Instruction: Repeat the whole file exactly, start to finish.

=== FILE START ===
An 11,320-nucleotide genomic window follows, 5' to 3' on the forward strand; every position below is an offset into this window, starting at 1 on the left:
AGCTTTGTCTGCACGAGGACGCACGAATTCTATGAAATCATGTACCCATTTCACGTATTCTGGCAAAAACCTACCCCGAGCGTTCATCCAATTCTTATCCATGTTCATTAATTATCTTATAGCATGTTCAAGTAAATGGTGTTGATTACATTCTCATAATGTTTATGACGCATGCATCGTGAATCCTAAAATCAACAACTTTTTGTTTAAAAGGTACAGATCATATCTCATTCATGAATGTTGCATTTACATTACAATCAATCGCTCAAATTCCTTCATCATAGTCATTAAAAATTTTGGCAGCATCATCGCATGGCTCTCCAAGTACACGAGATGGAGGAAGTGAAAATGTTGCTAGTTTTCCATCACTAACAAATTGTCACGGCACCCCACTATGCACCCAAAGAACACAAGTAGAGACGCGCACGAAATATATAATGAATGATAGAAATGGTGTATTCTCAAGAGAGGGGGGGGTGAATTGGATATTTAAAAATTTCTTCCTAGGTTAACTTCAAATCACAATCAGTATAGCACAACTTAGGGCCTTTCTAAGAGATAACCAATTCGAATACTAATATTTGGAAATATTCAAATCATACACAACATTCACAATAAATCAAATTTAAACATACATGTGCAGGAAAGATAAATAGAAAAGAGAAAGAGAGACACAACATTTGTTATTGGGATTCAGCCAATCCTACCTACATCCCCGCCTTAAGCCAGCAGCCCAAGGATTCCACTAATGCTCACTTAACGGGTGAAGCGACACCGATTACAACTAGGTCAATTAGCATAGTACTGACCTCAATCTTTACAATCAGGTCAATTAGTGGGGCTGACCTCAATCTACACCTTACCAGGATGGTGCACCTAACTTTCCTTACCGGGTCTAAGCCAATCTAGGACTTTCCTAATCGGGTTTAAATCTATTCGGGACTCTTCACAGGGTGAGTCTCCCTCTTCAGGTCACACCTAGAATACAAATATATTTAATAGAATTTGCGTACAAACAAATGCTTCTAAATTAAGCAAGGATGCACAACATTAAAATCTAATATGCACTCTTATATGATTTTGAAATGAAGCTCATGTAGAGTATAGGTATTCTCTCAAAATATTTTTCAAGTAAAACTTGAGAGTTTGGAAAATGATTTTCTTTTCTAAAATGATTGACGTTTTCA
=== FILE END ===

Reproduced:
An 11,320-nucleotide genomic window follows, 5' to 3' on the forward strand; every position below is an offset into this window, starting at 1 on the left:
AGCTTTGTCTGCACGAGGACGCACGAATTCTATGAAATCATGTACCCATTTCACGTATTCTGGCAAAAACCTACCCCGAGCGTTCATCCAATTCTTATCCATGTTCATTAATTATCTTATAGCATGTTCAAGTAAATGGTGTTGATTACATTCTCATAATGTTTATGACGCATGCATCGTGAATCCTAAAATCAACAACTTTTTGTTTAAAAGGTACAGATCATATCTCATTCATGAATGTTGCATTTACATTACAATCAATCGCTCAAATTCCTTCATCATAGTCATTAAAAATTTTGGCAGCATCATCGCATGGCTCTCCAAGTACACGAGATGGAGGAAGTGAAAATGTTGCTAGTTTTCCATCACTAACAAATTGTCACGGCACCCCACTATGCACCCAAAGAACACAAGTAGAGACGCGCACGAAATATATAATGAATGATAGAAATGGTGTATTCTCAAGAGAGGGGGGGGTGAATTGGATATTTAAAAATTTCTTCCTAGGTTAACTTCAAATCACAATCAGTATAGCACAACTTAGGGCCTTTCTAAGAGATAACCAATTCGAATACTAATATTTGGAAATATTCAAATCATACACAACATTCACAATAAATCAAATTTAAACATACATGTGCAGGAAAGATAAATAGAAAAGAGAAAGAGAGACACAACATTTGTTATTGGGATTCAGCCAATCCTACCTACATCCCCGCCTTAAGCCAGCAGCCCAAGGATTCCACTAATGCTCACTTAACGGGTGAAGCGACACCGATTACAACTAGGTCAATTAGCATAGTACTGACCTCAATCTTTACAATCAGGTCAATTAGTGGGGCTGACCTCAATCTACACCTTACCAGGATGGTGCACCTAACTTTCCTTACCGGGTCTAAGCCAATCTAGGACTTTCCTAATCGGGTTTAAATCTATTCGGGACTCTTCACAGGGTGAGTCTCCCTCTTCAGGTCACACCTAGAATACAAATATATTTAATAGAATTTGCGTACAAACAAATGCTTCTAAATTAAGCAAGGATGCACAACATTAAAATCTAATATGCACTCTTATATGATTTTGAAATGAAGCTCATGTAGAGTATAGGTATTCTCTCAAAATATTTTTCAAGTAAAACTTGAGAGTTTGGAAAATGATTTTCTTTTCTAAAATGATTGACGTTTTCA